To a large degree, the 23 April 2001 permits were retroactive approvals of illegal construction already in existence on the site, and follow a chain of questionable decisions by the County. In 1995, using a 'Negative Declaration' rather than a complete environmental review, the County approved a five year use permit, including temporary structures in the SCA, two 12x24 storage sheds, 5 portable toilets, and a box office and office within 60' of the creek bank. None of the approved structures were constructed by the time the permit lapsed, in 1997. At a time not documented in County records, and without a current permit of any kind, Shakespeare at Stinson built a 16'x58' permanent storage/dressing building, on piers, with no foundation, 25' from creek, and the fence that runs into the creek.

According to the Steelhead Coalition appeal, without notice or hearing, on 15 March 2000, County Planning unilaterally approved construction of permanent bathrooms, and in or about February 2001, Shakespeare at Stinson commenced construction of two permanent toilets approximately 25' from the creek bank. County approval of these permanent toileting facilities ran directly against the longstanding position (based on Code) of the SBCWD; without SBCWD approval, use of the unapproved toilet facilities is, in fact, illegal. Initially, Shakespeare at Stinson proposed to use the permanent bathrooms only for Shakespeare at Stinson actors, but subsequently sought to have it used by patrons, as well.

Shakespeare at Stinson illegally operated the permanent toilets for 2-3 weeks before the SBCWD shut down those facilities and put a lock on them.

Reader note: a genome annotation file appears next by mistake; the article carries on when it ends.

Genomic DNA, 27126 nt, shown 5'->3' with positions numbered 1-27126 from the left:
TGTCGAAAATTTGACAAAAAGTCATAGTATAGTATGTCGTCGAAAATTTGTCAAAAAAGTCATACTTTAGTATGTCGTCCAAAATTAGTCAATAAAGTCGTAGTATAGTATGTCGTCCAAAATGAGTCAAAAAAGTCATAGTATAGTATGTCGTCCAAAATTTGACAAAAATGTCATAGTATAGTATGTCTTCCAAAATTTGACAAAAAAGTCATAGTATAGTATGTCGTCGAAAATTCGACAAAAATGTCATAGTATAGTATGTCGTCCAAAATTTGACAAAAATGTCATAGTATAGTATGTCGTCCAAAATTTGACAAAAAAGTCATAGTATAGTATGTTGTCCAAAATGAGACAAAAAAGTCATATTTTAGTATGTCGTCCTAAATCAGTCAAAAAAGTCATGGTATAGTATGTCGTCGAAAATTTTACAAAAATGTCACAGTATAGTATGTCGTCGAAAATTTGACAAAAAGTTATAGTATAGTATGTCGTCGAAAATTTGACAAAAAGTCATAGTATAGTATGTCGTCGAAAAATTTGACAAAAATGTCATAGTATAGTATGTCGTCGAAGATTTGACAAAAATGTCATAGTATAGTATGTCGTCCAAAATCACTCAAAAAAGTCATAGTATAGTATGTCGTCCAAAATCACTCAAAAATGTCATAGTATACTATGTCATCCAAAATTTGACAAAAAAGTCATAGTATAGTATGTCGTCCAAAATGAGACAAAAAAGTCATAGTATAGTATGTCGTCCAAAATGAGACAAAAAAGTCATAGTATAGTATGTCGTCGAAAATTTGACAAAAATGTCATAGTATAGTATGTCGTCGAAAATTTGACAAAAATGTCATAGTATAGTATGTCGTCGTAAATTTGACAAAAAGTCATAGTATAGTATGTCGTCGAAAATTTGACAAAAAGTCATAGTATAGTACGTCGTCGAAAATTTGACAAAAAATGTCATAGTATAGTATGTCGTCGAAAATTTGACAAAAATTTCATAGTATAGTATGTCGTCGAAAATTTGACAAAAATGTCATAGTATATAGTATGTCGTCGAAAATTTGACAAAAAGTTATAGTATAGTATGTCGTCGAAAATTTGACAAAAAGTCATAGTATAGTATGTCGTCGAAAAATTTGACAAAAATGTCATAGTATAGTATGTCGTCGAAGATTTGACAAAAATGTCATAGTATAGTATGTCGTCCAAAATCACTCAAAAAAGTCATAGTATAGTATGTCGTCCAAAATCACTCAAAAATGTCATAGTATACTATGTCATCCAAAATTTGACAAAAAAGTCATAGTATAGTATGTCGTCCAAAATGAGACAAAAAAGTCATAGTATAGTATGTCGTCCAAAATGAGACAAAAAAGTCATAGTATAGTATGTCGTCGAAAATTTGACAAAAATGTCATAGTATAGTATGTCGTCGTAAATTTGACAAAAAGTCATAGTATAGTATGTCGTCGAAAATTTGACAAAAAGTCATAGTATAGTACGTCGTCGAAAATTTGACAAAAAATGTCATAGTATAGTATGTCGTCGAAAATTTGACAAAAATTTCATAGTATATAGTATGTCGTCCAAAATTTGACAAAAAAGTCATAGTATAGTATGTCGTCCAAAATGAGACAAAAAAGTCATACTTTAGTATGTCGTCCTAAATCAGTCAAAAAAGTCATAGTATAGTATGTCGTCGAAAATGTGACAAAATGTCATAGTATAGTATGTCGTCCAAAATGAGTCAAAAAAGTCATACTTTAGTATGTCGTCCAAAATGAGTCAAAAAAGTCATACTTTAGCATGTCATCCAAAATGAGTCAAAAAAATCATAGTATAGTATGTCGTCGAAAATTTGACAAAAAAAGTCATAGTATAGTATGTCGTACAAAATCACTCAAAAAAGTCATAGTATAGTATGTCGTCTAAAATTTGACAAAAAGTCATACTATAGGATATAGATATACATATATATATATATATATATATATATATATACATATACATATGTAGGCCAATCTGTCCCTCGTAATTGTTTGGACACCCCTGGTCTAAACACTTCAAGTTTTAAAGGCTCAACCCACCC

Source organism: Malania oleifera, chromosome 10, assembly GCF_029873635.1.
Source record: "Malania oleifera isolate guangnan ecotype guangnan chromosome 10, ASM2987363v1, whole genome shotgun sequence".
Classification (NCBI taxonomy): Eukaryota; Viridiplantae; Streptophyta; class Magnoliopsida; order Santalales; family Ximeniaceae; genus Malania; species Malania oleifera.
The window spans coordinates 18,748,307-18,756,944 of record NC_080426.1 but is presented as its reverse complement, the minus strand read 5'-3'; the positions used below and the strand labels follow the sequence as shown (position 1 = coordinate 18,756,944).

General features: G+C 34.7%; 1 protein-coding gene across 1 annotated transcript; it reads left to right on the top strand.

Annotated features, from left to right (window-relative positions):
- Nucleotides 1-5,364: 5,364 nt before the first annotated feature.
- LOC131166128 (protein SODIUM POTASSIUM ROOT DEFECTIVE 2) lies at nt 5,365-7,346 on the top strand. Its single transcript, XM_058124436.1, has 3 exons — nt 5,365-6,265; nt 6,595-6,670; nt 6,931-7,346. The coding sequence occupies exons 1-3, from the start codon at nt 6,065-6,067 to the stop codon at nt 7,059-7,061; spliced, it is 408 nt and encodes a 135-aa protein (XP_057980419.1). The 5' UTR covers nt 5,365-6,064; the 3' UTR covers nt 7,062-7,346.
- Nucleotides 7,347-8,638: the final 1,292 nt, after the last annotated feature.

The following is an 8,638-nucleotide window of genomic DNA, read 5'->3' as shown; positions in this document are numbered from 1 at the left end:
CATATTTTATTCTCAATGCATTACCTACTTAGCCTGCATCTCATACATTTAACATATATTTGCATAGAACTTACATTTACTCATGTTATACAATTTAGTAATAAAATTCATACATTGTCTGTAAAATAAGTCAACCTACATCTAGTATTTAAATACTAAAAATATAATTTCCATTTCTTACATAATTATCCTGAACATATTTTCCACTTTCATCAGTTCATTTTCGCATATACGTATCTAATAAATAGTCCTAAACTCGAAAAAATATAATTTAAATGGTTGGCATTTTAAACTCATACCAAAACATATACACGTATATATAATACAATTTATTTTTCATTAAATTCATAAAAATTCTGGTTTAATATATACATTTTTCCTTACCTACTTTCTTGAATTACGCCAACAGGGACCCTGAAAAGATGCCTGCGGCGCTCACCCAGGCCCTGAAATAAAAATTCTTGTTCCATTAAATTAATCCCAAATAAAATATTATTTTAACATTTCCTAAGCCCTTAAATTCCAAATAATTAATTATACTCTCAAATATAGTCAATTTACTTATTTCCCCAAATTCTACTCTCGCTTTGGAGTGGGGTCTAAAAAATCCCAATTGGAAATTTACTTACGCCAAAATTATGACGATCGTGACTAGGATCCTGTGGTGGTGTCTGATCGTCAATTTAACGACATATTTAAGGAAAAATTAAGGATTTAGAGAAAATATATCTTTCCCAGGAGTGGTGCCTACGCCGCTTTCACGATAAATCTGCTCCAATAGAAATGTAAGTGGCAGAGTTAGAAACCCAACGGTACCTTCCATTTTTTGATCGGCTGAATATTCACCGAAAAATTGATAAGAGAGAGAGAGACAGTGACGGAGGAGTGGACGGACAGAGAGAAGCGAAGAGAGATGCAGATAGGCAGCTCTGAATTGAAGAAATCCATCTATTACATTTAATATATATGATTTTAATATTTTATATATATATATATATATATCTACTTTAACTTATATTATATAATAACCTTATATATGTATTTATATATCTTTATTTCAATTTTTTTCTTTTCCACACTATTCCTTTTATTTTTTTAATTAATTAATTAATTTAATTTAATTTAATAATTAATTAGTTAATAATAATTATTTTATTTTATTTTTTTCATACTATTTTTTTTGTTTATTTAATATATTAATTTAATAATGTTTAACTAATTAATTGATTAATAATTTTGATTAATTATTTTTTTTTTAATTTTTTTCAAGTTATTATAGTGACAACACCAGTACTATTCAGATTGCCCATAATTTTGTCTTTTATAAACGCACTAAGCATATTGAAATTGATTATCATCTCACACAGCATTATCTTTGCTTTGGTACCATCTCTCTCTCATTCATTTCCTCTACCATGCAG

Beyond SCA considerations, there are public health concerns. The new Shakespeare at Stinson toilet facility taps into a pre-existing septic system used by businesses on the same property. The leach field of the septic system runs under the paved parking area for the businesses and under the grassy area on which the Shakespeare at Stinson audience sits. It should be emphasized that, at present, septic system use is only by the other businesses. However, overuse of the septic system might, possibly lead to surfacing of effluent in the Shakespeare at Stinson audience seating area.

In addition to County Planning's alleged disregard for provisions protecting the habitat of endangered species, the issue is complicated by the many versions of Shakespeare at Stinson plans.

Simultaneous to submitting its appeal, the Steelhead Coalition send a 'tough but fair' letter to Trotter, acknowledging the thespian group as a "valuable community cultural resource," and saying, "Our intention in apprising you of our appeal is to help enable Shakespeare at Stinson to make the wisest possible use of its resources."

Shakespeare at Stinson is clearly a unique and valuable cultural resource. However, its desire for expansion seems marked by the type of ambition attributed to Shakespeare's Julius Caesar and confused deception reminiscent of the bard's farces. At its current site, consideration for the habitat of endangered species and public health will require that its scale and luxuries remain modest.

The Steelhead Coalition appellants include representative leadership from the following groups: Tomales Bay Association; Environmental Action Committee of West Marin (EAC); Sierra Club - Marin Group; Salmon Protection and Watershed Network (SPAWN); Tomales BayKeeper, a project of WaterKeepers Northern California; Bolinas Lagoon Watershed Team; Stinson Beach Village Association. The Coalition group credits its strength of unity to the narrow focus of its mission. The Steelhead Coalition is making it clear that, while the Shakespeare at Stinson case is the first on their plate, they are taking the long view. Although the convoluted aspect of the Shakespeare at Stinson case may be unusual, the approvals of SCA construction would set precedent for at least four projects waiting in the wings, and many more in the future.

With regard to the appeal of the County permits for Shakespeare at Stinson, if the County fails to withdraw its approvals, the next step for the Steelhead Coalition would be to go to Coastal Commission who can reverse County approvals on SCA matters.